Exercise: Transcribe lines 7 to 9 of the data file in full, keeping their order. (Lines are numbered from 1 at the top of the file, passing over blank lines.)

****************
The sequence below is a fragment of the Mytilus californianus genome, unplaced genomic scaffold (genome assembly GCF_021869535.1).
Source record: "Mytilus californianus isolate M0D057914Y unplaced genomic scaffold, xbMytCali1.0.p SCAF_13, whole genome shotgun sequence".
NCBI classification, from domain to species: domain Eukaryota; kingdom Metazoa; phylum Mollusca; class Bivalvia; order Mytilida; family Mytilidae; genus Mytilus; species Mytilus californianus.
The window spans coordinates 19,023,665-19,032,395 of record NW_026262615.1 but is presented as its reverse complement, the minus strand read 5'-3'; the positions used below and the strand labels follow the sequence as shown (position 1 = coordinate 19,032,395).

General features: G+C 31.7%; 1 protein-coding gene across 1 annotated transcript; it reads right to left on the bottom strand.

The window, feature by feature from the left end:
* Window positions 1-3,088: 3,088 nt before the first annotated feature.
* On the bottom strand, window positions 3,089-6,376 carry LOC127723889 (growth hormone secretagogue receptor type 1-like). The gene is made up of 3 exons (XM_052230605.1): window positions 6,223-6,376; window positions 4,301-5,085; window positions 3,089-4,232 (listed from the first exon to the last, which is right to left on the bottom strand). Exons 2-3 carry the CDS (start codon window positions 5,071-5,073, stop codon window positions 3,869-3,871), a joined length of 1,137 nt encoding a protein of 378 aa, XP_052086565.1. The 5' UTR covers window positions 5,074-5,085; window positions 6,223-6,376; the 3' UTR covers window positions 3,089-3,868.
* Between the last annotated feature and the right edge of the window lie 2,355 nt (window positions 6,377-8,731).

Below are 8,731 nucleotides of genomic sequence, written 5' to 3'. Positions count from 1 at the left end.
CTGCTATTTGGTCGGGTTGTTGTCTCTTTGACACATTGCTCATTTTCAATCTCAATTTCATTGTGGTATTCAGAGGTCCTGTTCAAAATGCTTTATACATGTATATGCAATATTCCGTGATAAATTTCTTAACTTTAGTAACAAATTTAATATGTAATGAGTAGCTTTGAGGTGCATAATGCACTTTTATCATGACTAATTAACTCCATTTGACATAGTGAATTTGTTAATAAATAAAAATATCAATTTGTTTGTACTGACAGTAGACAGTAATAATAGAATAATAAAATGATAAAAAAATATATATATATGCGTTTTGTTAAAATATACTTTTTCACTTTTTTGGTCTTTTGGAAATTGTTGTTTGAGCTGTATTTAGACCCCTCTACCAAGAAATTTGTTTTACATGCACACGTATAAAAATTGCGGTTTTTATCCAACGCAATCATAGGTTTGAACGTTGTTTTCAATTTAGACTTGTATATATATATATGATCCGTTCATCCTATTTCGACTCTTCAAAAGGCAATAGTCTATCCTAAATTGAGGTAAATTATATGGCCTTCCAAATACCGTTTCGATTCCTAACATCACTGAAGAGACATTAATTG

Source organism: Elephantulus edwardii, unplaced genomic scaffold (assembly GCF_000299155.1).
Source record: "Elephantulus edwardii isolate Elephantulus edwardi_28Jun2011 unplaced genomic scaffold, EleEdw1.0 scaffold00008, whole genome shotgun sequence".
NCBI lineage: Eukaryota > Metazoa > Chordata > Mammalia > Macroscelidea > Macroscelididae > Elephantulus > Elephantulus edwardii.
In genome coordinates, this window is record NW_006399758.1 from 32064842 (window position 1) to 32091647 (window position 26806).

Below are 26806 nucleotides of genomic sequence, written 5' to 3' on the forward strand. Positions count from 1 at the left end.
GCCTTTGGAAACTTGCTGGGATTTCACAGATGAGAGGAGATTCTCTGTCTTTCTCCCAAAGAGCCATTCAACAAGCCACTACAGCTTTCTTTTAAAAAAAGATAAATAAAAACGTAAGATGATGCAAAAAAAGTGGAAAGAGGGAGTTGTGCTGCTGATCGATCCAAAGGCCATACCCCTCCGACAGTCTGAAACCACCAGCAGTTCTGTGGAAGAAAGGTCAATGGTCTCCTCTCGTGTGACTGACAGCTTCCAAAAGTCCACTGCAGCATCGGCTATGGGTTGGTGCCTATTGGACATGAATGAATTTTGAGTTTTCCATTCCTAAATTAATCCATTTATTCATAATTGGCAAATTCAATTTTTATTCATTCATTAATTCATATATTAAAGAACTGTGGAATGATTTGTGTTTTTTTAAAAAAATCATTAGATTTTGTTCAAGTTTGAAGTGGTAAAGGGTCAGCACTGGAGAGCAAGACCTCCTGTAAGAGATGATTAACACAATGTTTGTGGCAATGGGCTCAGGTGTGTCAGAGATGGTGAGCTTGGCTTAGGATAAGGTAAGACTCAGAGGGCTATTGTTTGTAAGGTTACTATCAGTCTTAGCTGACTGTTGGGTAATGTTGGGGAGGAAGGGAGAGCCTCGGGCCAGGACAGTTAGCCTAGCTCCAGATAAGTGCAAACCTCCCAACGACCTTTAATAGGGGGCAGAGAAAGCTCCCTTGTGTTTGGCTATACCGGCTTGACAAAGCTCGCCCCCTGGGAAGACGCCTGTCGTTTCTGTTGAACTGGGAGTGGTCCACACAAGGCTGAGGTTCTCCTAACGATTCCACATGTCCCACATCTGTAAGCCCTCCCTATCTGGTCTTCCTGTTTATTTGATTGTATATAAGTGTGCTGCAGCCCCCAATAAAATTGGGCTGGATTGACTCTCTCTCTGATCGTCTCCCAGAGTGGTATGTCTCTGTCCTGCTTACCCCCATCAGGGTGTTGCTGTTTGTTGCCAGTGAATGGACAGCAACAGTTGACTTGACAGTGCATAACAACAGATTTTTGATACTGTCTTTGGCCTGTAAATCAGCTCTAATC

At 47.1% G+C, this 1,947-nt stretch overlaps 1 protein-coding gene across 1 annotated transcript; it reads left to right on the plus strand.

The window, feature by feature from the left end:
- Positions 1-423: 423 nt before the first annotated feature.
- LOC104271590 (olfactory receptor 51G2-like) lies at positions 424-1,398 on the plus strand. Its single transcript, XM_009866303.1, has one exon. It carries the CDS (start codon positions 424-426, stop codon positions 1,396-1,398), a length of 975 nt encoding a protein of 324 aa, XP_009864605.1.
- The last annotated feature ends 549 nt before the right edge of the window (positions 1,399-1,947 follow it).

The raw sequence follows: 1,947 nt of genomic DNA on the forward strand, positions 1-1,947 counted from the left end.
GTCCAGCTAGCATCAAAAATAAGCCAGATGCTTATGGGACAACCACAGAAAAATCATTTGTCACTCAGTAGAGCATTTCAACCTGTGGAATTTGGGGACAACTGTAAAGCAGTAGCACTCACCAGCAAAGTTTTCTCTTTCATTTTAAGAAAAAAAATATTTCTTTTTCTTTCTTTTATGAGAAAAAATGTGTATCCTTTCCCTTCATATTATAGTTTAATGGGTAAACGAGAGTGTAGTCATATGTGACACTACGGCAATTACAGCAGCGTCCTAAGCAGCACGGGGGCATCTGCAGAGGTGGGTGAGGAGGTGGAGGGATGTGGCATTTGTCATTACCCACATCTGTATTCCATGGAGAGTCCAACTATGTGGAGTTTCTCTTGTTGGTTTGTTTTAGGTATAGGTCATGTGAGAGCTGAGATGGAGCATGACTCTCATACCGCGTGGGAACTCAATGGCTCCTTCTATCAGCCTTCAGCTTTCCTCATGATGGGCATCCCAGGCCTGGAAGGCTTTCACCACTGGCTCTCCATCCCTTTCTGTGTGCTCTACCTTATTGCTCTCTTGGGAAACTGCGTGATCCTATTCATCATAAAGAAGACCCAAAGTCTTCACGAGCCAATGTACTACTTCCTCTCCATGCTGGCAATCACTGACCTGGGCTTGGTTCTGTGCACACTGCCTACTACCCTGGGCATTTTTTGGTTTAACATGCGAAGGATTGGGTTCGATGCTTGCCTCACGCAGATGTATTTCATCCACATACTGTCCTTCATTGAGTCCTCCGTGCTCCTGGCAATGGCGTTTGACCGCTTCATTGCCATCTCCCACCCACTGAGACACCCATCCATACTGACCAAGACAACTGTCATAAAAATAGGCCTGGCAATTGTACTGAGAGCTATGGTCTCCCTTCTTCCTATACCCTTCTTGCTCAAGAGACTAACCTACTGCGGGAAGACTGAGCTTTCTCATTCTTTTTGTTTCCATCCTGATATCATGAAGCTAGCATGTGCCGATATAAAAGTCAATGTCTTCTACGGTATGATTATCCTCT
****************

* Window positions 1-3,088: 3,088 nt before the first annotated feature.
* On the bottom strand, window positions 3,089-6,376 carry LOC127723889 (growth hormone secretagogue receptor type 1-like). The gene is made up of 3 exons (XM_052230605.1): window positions 6,223-6,376; window positions 4,301-5,085; window positions 3,089-4,232 (listed from the first exon to the last, which is right to left on the bottom strand). Exons 2-3 carry the CDS (start codon window positions 5,071-5,073, stop codon window positions 3,869-3,871), a joined length of 1,137 nt encoding a protein of 378 aa, XP_052086565.1. The 5' UTR covers window positions 5,074-5,085; window positions 6,223-6,376; the 3' UTR covers window positions 3,089-3,868.
* Between the last annotated feature and the right edge of the window lie 2,355 nt (window positions 6,377-8,731).